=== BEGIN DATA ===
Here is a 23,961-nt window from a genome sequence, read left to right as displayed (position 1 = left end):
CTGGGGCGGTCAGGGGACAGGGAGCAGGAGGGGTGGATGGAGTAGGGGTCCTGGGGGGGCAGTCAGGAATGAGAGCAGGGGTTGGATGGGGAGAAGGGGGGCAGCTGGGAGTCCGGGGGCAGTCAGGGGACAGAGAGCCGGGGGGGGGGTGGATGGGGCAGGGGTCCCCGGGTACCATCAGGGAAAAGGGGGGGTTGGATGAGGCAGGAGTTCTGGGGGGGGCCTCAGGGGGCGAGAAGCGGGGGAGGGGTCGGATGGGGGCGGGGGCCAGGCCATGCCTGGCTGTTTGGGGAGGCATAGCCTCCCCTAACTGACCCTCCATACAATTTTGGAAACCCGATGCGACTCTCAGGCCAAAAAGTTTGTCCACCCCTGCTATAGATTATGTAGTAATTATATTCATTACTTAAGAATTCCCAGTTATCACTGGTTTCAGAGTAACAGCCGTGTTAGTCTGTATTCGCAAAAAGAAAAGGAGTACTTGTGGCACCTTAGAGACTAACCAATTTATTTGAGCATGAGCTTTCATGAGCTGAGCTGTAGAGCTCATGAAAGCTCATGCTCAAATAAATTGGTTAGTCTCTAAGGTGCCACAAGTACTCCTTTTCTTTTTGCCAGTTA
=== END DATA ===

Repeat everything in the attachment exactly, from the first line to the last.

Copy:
Here is a 23,961-nt window from a genome sequence, read left to right as displayed (position 1 = left end):
CTGGGGCGGTCAGGGGACAGGGAGCAGGAGGGGTGGATGGAGTAGGGGTCCTGGGGGGGCAGTCAGGAATGAGAGCAGGGGTTGGATGGGGAGAAGGGGGGCAGCTGGGAGTCCGGGGGCAGTCAGGGGACAGAGAGCCGGGGGGGGGGTGGATGGGGCAGGGGTCCCCGGGTACCATCAGGGAAAAGGGGGGGTTGGATGAGGCAGGAGTTCTGGGGGGGGCCTCAGGGGGCGAGAAGCGGGGGAGGGGTCGGATGGGGGCGGGGGCCAGGCCATGCCTGGCTGTTTGGGGAGGCATAGCCTCCCCTAACTGACCCTCCATACAATTTTGGAAACCCGATGCGACTCTCAGGCCAAAAAGTTTGTCCACCCCTGCTATAGATTATGTAGTAATTATATTCATTACTTAAGAATTCCCAGTTATCACTGGTTTCAGAGTAACAGCCGTGTTAGTCTGTATTCGCAAAAAGAAAAGGAGTACTTGTGGCACCTTAGAGACTAACCAATTTATTTGAGCATGAGCTTTCATGAGCTGAGCTGTAGAGCTCATGAAAGCTCATGCTCAAATAAATTGGTTAGTCTCTAAGGTGCCACAAGTACTCCTTTTCTTTTTGCCAGTTA